Down in the Lehigh Valley of Pennsylvania lies the town of Bethlehem, once the home of Bethlehem Steel, one of the largest steel mills in the world where furnaces blazed for 140 years helping to build America before it ground to a halt in 1995.
Once a symbol of industrial America, it drew lots of Irish and Scotch Irish laborers to the region who settled in the area and helped form a base for a solid Celtic Renaissance once the area turned to culture to help provide a creative alternative to rust-belt obsolescence.
So out of that vacuum arose the Celtic Cultural Alliance, a non-profit organization that sought to preserve Celtic culture and heritage through education, musical performances and competitions in athletics, piping and dancing.
Every year at the end of September is the Celtic Classic Festival, which is celebrating 25 years on September 28-30 in downtown Bethlehem.
The festival, which has drawn up to 250,000 people in the past to the three day event where admission is free, takes place mainly along Monocacy Park and Monocacy Creek in a hollow below the town center.
Seeing as it is only about an hour and half drive from Manhattan, it makes for a scenic excursion from the Big Apple and a chance to see a well-curated music festival with a lot of variety and focus on the customs of the Irish and the Scotch forebears and contemporary practitioners.
You can see Highland games, fiddle and pipe band competitions alongside of four stages devoted to presenting a rich array of international, national and regional artists in the Celtic genre.
There are plenty of vendors of all types, including over 25 food stalls to please every palate and whim at the outdoor festival that will help energize you to take in all the musical talent.
Like other outdoor festivals, tents are erected and chairs and tables installed underneath creating a pub-like or open air atmosphere. But there is also a historic ice house utilized as a unique performance space that offers the best concert setting to hear bands on the outskirts of the park along the Lehigh Canal.
Featured this year in the entertainment lineup along the trad bent are GIRSA, Bua, Burning Bridget Cleary, Shannon and Matt Heaton, Cassie and Maggie MacDonald (two sisters from Halifax, Nova Scotia), Jameson Sisters, Timlin and Kane and Runa giving you plenty of chunes and songs. Celtic rockers have a bevy of bands to enjoy with Barley Juice, Blackwater, Emish, Glengarry Bhoys and Scythian leading the pack, and for comedy there is Pennsylvania favorite Seamus Kennedy with songs and stories.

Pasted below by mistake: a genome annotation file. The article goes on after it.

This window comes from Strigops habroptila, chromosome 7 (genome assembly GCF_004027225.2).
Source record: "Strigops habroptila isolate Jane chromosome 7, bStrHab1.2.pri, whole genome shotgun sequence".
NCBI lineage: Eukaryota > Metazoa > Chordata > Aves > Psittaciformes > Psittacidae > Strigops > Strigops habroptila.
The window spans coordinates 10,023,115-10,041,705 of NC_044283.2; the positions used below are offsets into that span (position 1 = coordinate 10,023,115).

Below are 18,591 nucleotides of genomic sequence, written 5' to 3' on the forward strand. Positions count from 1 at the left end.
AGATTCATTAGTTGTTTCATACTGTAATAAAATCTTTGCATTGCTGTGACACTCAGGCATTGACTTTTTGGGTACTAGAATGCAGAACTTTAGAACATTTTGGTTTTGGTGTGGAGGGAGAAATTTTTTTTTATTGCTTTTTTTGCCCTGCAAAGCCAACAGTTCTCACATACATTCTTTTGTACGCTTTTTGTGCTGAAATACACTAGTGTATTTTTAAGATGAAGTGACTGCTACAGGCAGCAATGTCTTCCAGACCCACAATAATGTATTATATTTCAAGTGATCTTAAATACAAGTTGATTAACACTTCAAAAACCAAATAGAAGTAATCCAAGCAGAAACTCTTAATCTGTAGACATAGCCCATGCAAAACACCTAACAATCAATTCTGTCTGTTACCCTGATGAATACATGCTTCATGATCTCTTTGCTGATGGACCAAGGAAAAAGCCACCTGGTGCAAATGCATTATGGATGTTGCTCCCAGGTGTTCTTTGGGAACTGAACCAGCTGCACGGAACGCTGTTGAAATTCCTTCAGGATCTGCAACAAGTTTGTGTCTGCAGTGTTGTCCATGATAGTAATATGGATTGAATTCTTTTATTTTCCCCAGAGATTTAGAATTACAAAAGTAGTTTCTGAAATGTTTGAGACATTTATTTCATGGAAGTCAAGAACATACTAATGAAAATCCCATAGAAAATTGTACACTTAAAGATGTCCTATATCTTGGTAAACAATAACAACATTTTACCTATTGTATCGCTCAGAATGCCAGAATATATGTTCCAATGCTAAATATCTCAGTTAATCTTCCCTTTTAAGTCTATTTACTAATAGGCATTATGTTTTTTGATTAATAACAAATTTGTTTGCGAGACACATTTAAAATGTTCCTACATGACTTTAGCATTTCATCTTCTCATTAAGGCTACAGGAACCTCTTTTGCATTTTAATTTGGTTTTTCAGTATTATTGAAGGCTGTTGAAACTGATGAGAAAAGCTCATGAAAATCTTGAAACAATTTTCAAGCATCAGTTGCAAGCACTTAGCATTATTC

The Celtic Classic hours are Friday from 5-11 p.m., Saturday from 9:30 a.m.-11 p.m., and Sunday from 10 a.m.- 6 p.m. Visit www.celticfest.org
One caveat to note is that parking in town is very limited and satellite parking lots are just outside the town center and serviced by shuttle buses.
This Saturday, September 22, is the 17th annual CCE Irish Folk Festival in Fairfax, Virginia at the Sherwood Community Center at Van Dyck Park from noon-7 p.m., and also at the Auld Shebeen Irish Pub in Fairfax (noon-5 p.m.).
The entertainment is mostly local music and dance folks from the D.C. area, including Brendan Mulvihill and the Old Bay Ceili Band, but also includes Donegal musicians Peter Campbell and Caoimhin MacAoidh. For more info visit ccepotomac.org
Finally another sad farewell to a local New York musician, Linda Mason Hood, 66, who in recent years has been an important member of the Washington Square Harp and Shamrock Orchestra.
Felled by a fatal heart attack on last Thursday, September 13, she passed away on the one-year anniversary of her Irish flute mentor Mike Rafferty. On Wednesday, September 19, her life will be celebrated with a musical wake starting at 7 p.m. at Menno House (314 East 19th Street, New York)
with musician friends encouraged to share some tunes in her memory.
On Saturday, September 22 there will be a viewing at 3:30 p.m. followed by a memorial service at 5 p.m. at the Friends Meetinghouse (15 Rutherford Place). Condolences to her husband Dan and son Michael.